I used to hate weighing myself.
For most of my life, my scale has been my enemy. Every time I’d weigh myself, my scale would remind me of my failures. It made me feel like I wasn’t disciplined enough… like I was eating too much… like I wasn’t eating the right kinds of food. As a result, I simply avoided scales whenever possible. Once, in a doctor’s office, I refused to weight myself with all my clothes on because — holy cow — that would make me look even heavier!
Then about five years ago, I began a gradual quest to regain my health by losing my excess weight. It all started after I saw heavyweight boxer George Foreman being interviewed on TV. When the host asked this giant of a man how much he weighed, he said “257 pounds.” My heart sank because as I was sitting there, I realized I weighed more than he did! Until then, I knew I’d been gaining a “little weight,” but I was in total denial about how bad I’d let myself deteriorate in this area. I decided it was time to begin a lifelong plan to change me eating habits. Well, five years later, I am much healthier than I used to be… but I’ve never been able to reach my weight-loss goal. I need to go just a little farther. I still need to lose my final 20 pounds.
Then something happened that made me begin to like my scale. I saw a little snippet in Men’s Fitness magazine about a new high tech scale called the Tanita Ironman. Tanita is a commercial scale manufacturer, and chances are your local doctor or hospital has medical grade Tanita scales in their offices. The article described how the Tanita Company has used digital technology to re-invent the common household scale. They’ve invented a new scale that not only weighs you but also gives you a series of eight other full body measurements including…
- Body fat as a percentage of your total weight — which I think is the single most helpful measurement. A good percentage here will just about guarantee you excellent health.
- Body water as a percentage of your weight — to let you know if you’re adequately hydrated. For many of us, this is a commonly overlooked area in our daily lifestyles.
- Muscle mass weight — the weight of muscle in your body. It’s good to gain weight in muscle, but bad to gain weight in fat.
- Physique rating — an assessment of your physique according to the ratio of muscle mass to body fat in your body.
- Daily calorie intake — an accurate estimate of how many calories you can consume within the next 24 hours to maintain your current weight. I use this to create my daily eating plan.
- Metabolic age — the average age associated with a metabolism similar to the one you currently have.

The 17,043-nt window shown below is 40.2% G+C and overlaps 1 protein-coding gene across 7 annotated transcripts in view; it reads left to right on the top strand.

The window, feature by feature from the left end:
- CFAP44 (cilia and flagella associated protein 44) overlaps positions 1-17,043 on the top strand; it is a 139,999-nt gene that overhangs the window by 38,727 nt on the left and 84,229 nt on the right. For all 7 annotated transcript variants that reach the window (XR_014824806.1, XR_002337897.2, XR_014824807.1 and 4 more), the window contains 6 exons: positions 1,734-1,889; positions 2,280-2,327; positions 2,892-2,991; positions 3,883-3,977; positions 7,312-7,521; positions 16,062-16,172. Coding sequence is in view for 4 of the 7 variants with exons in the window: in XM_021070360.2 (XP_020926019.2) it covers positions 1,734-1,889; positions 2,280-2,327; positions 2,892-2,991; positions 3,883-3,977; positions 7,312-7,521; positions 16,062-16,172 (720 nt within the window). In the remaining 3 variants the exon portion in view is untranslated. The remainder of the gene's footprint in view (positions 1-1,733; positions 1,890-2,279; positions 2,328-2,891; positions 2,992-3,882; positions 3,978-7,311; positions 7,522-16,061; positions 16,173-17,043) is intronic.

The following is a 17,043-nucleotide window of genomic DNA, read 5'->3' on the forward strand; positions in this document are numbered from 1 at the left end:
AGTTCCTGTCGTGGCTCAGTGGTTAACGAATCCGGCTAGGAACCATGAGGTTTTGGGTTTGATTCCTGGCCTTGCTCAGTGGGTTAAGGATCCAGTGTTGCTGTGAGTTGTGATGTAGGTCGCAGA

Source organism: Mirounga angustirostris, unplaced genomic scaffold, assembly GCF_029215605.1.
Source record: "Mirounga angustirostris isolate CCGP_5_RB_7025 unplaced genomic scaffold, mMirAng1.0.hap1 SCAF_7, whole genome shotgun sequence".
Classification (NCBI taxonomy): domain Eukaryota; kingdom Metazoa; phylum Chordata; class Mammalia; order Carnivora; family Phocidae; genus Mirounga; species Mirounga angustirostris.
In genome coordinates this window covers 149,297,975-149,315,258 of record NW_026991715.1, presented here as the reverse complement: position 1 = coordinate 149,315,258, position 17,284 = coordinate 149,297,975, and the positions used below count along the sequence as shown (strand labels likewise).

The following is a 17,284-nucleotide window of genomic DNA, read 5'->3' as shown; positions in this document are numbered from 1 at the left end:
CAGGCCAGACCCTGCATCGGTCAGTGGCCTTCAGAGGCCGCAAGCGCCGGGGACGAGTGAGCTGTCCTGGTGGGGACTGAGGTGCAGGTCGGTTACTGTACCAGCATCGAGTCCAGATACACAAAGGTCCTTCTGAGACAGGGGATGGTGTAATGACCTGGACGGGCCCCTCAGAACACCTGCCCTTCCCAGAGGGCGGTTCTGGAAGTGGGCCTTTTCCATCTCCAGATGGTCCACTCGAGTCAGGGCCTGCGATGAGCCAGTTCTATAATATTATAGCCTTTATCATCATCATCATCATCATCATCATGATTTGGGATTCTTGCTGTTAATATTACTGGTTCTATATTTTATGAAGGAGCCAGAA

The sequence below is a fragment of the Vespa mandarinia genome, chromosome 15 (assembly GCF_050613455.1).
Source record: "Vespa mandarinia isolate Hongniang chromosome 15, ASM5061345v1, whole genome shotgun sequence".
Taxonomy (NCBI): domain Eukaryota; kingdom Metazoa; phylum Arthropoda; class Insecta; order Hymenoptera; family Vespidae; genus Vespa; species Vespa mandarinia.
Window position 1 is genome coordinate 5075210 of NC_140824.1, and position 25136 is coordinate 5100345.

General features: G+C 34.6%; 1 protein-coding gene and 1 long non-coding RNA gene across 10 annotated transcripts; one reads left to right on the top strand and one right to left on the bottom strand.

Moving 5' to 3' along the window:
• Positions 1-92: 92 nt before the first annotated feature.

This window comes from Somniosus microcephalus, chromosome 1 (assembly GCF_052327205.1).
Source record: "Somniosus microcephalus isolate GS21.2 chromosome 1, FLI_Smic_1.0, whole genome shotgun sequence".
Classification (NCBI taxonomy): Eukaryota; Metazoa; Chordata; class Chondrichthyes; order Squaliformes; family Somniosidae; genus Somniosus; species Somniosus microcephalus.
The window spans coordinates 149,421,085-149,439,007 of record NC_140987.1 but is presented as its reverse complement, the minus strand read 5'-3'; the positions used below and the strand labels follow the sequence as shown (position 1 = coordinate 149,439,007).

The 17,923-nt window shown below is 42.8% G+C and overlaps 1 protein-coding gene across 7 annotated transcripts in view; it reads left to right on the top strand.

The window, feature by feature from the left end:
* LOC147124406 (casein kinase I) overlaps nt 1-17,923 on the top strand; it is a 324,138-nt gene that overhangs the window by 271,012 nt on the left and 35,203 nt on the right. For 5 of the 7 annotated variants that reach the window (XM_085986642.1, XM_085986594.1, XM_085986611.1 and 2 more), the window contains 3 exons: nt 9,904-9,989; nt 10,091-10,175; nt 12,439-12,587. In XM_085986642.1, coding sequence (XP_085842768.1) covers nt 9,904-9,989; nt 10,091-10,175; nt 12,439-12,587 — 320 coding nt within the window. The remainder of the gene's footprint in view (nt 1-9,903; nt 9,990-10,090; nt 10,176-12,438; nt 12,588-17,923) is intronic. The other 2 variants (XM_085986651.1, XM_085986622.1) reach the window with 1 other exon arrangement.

- Bone mass weight — the weight of your total bone mass, an indicator of overall health and strength.
- Visceral fat weight — the weight of the really bad brown fat that surrounds your vital organs and causes high blood pressure, heart disease, and type two diabetes. Icky stuff.
So I bought one of these Ironman scales and was immediately blown away by all the helpful information it provides. Now I enthusiastically weigh myself every morning and can immediately see the effects of my food and exercise choices from yesterday. The accurate readings (within one tenth of a pound) motivate me to be more disciplined with my food choices and my exercise habits. The scale also pointed out a dangerous problem area I didn’t realize I had. It showed me I have nine pounds of dangerous visceral brown fat around my mid-section. It’s dangerous because visceral fat acts like a blanket, insulating and heating up the liver, kidneys, and pancreas. Just like any piece of equipment in our printing firms, our vital organs cannot function long without breaking down when they operate at too high a temperature. One of my goals for 2015 is to lose 4.5 pounds of visceral fat by the end of the year.
So now, my scale isn’t an enemy. It’s a friend that offers encouragement and positive support daily — and when I make a mistake, it lets me know right away!
Maybe you could help yourself and improve your health by investing in this oh-so-sweet little high-tech gadget!
The model I bought was called the Tanita BC-350 Body Composition Monitor, and it is available on Amazon for about $239.00. That isn’t much when you consider all the life-changing medical information it provides.
My name is Mike Stevens, and I am a printer.